Through repeated measurements of these supposed letters and the location of letters under them in the list of states paying tribute, specifically the name of the city Μενδα[á¿–οι], French showed that the undotted epsilon and nu of ἐν[á½±τες] cannot be read and, more crucially, that the whole line is not, as ATL held,  the prescript heading the records of tribute for the year. She finally sketched and interpreted the preserved marks as rho, gamma, alpha, part of [Βε]ργα[á¿–οι], a city in the Thraceward region; and the column in question contains only Thraceward names, thus “Bergaioi is the most likely restoration.”

French’s results support those of David Lewis, ABSA 49 (1954) 25-28, who with George Forrest had rejected the supposed alpha of á¼€[ρχε̃ς] as “no more than an accidental nick on a much-worn stone.” For Lewis, there was “a distinct possibility that the letters [sc. epsilon, nu of ATL’s ἐν[á½±τες] are not part of a prescript.” Lewis could not accept ATL’s ἐν[ and finallysaw “no alternative to the reading [Βερ]γ[αá¿–οι],” which was to be French’s final suggestion. Note, however, that she read rho, gamma, and a possible alpha, thus carrying the decipherment beyond Lewis. Her work on these letters, it will be seen, is not confined to rediscovering the name of one city, but requires a whole reconsideration of ATL’s list 9.

There is not enough space here to discuss the other critical subjects that French surveyed in her dissertation, such as ATL’s very adventurous opinion (barely accepted, reluctantly, by Meiggs-Lewis in their collection, p. 135) that in the year 449/8 the Athenians collected no tribute whatever and resumed collection in the next year. Rejecting this conclusion after detailed argument, French writes, “there is no ‘missing list,’ no year in which tribute was not collected” (p. 63). On all such topics French maintains her iron concentration and clear, vigorous prose;  and she provides data available nowhere else. Her work, based on a direct, hands-on study of the famous Lapis Primus, will surely some day receive the attention that it deserves.

Mortimer Chambers

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Following is the schedule for the APA Office for the next few weeks.  Our regular hours are 8:45 a.m. to 5:00 p.m. Eastern Time, Monday through Friday.

December 23, 2011                                        Office Open

December 24-26, 2011                                   Office Closed

December 27-29, 2011                                   Office Open (see Note A)

December 30, 2011-January 2, 2012               Office Closed

January 3, 2012                                              Office Open

January 4-8, 2012                                           Office Closed (see Note B)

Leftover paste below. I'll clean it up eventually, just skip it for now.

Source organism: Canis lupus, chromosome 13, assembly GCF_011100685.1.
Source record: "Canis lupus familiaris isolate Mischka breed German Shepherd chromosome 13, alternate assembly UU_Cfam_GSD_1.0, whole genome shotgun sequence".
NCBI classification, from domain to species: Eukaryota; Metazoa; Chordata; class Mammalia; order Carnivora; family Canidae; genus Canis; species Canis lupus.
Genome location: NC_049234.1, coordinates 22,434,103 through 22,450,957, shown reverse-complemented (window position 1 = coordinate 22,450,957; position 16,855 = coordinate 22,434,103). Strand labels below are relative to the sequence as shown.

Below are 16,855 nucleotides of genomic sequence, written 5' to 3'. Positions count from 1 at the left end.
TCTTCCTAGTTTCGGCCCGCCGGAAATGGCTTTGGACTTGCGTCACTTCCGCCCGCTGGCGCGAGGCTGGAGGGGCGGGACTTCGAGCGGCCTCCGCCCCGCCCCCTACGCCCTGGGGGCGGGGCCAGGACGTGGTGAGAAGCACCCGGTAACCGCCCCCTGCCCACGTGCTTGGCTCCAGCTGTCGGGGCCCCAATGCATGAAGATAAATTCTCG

January 9-13, 2012                                         Office Open (see Note C)

January 14-16, 2012                                       Office Closed

January 17, 2012                                            Normal Office Operations Resume

Note A:  The building where our offices are located at the University of Pennsylvania (220 S. 40th Street) will be locked, and the University will not be delivering mail during this period.  Courier services may be able to make deliveries, but the best ways of communicating with us will be via telephone and e-mail.

Note B:  All staff will be at the annual meeting in Philadelphia

View full article. | Posted in SCS Announcements on Mon, 12/19/2011 - 3:35pm by Adam Blistein.

October 11, 2011 was a remarkably beautiful afternoon to celebrate a  remarkably beautiful soul at the Community Arts Auditorium at Wayne State University in Detroit. And I was honored to be there to speak, not only on behalf of Wayne State University and the Department of Classical and Modern Languages Literatures and Cultures, but also on behalf of the  American Classical League, the American Philological Association, the Classical Association of the Atlantic States, the Classical Association of the Middle West and South, the Classical Association of New England, the Classical Society of the American Academy in Rome,  the Michigan Classical Conference and the classics honor fraternity, Eta Sigma Phi: each of which asked me to present  their condolences.

View full article. | Posted in In Memoriam on Wed, 12/14/2011 - 8:05pm by Adam Blistein.

A limited number of rooms are still available at the Loews Philadelphia Hotel at the convention rate.  Click here for information about the Hotel.